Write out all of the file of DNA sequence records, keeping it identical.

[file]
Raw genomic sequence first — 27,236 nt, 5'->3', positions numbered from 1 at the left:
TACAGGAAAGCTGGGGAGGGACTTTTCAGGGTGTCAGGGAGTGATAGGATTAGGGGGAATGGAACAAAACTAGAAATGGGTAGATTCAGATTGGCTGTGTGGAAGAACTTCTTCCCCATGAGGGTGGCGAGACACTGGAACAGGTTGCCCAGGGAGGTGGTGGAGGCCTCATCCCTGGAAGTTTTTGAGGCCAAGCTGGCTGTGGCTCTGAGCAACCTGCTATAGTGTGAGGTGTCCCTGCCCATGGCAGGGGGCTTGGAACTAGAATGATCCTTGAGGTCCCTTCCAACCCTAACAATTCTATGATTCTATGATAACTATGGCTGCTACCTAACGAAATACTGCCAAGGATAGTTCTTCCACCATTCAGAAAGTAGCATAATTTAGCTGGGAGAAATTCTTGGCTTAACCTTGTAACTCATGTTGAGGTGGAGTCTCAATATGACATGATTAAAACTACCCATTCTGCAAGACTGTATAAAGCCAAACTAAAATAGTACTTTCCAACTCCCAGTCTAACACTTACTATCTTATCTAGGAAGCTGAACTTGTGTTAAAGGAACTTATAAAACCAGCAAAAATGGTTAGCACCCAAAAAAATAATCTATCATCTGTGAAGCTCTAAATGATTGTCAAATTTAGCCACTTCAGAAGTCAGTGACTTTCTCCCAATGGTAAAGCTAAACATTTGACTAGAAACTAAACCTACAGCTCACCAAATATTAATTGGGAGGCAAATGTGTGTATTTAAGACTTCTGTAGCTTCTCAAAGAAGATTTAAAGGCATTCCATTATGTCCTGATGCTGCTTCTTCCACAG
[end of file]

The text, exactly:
Raw genomic sequence first — 27,236 nt, 5'->3', positions numbered from 1 at the left:
TACAGGAAAGCTGGGGAGGGACTTTTCAGGGTGTCAGGGAGTGATAGGATTAGGGGGAATGGAACAAAACTAGAAATGGGTAGATTCAGATTGGCTGTGTGGAAGAACTTCTTCCCCATGAGGGTGGCGAGACACTGGAACAGGTTGCCCAGGGAGGTGGTGGAGGCCTCATCCCTGGAAGTTTTTGAGGCCAAGCTGGCTGTGGCTCTGAGCAACCTGCTATAGTGTGAGGTGTCCCTGCCCATGGCAGGGGGCTTGGAACTAGAATGATCCTTGAGGTCCCTTCCAACCCTAACAATTCTATGATTCTATGATAACTATGGCTGCTACCTAACGAAATACTGCCAAGGATAGTTCTTCCACCATTCAGAAAGTAGCATAATTTAGCTGGGAGAAATTCTTGGCTTAACCTTGTAACTCATGTTGAGGTGGAGTCTCAATATGACATGATTAAAACTACCCATTCTGCAAGACTGTATAAAGCCAAACTAAAATAGTACTTTCCAACTCCCAGTCTAACACTTACTATCTTATCTAGGAAGCTGAACTTGTGTTAAAGGAACTTATAAAACCAGCAAAAATGGTTAGCACCCAAAAAAATAATCTATCATCTGTGAAGCTCTAAATGATTGTCAAATTTAGCCACTTCAGAAGTCAGTGACTTTCTCCCAATGGTAAAGCTAAACATTTGACTAGAAACTAAACCTACAGCTCACCAAATATTAATTGGGAGGCAAATGTGTGTATTTAAGACTTCTGTAGCTTCTCAAAGAAGATTTAAAGGCATTCCATTATGTCCTGATGCTGCTTCTTCCACAG